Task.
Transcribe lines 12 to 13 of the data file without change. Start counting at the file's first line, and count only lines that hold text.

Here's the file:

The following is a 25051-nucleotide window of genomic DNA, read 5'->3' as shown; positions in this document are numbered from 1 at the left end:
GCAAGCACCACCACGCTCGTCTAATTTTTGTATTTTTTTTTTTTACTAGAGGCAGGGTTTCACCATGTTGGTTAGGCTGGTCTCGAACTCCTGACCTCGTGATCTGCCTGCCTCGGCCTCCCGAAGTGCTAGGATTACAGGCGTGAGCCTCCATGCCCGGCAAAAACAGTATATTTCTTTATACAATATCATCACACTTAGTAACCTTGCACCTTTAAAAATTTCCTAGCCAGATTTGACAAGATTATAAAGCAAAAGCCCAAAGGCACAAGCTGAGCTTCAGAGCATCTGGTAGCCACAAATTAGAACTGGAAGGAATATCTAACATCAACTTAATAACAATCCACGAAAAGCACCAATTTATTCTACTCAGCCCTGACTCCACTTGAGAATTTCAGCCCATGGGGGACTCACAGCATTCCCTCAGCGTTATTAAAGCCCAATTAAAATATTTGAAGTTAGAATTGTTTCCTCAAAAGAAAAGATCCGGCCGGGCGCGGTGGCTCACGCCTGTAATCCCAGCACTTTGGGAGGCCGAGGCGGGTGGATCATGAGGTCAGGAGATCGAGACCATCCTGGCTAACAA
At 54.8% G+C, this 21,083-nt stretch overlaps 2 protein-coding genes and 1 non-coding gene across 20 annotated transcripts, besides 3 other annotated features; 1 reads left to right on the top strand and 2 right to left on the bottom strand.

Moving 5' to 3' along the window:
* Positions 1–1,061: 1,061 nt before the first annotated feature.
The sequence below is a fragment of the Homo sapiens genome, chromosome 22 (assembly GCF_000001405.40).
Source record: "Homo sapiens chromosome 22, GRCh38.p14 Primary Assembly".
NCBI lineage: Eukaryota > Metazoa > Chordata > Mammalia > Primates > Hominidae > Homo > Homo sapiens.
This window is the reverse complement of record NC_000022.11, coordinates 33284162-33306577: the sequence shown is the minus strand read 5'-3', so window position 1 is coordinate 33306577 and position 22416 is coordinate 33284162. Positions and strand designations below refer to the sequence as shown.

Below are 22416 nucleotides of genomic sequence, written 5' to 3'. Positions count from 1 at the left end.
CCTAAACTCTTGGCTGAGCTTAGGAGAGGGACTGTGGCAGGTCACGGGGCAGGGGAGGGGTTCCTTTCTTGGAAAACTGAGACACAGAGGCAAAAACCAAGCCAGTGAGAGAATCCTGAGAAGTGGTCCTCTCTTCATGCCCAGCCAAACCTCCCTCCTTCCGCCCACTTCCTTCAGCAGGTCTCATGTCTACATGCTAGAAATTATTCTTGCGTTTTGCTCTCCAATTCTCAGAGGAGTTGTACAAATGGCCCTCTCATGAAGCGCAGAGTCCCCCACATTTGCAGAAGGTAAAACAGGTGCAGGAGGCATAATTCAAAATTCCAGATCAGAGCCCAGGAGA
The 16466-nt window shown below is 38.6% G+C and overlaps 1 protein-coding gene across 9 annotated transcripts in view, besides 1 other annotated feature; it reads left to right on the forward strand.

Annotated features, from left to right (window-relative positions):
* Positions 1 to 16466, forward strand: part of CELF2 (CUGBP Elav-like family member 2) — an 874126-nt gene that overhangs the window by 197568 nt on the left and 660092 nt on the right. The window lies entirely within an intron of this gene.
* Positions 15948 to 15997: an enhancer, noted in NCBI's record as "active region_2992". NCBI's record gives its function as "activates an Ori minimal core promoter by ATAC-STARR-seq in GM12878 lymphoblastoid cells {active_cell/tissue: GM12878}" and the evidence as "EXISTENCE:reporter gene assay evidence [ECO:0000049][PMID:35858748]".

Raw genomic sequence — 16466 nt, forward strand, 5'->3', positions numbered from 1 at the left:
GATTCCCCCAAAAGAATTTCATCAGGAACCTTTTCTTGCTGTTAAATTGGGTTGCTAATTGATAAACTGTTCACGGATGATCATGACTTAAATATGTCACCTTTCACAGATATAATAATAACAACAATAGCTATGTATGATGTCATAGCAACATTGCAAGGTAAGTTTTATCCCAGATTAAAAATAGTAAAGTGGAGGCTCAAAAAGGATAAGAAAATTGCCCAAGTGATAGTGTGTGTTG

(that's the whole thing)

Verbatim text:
The 16466-nt window shown below is 38.6% G+C and overlaps 1 protein-coding gene across 9 annotated transcripts in view, besides 1 other annotated feature; it reads left to right on the forward strand.

Annotated features, from left to right (window-relative positions):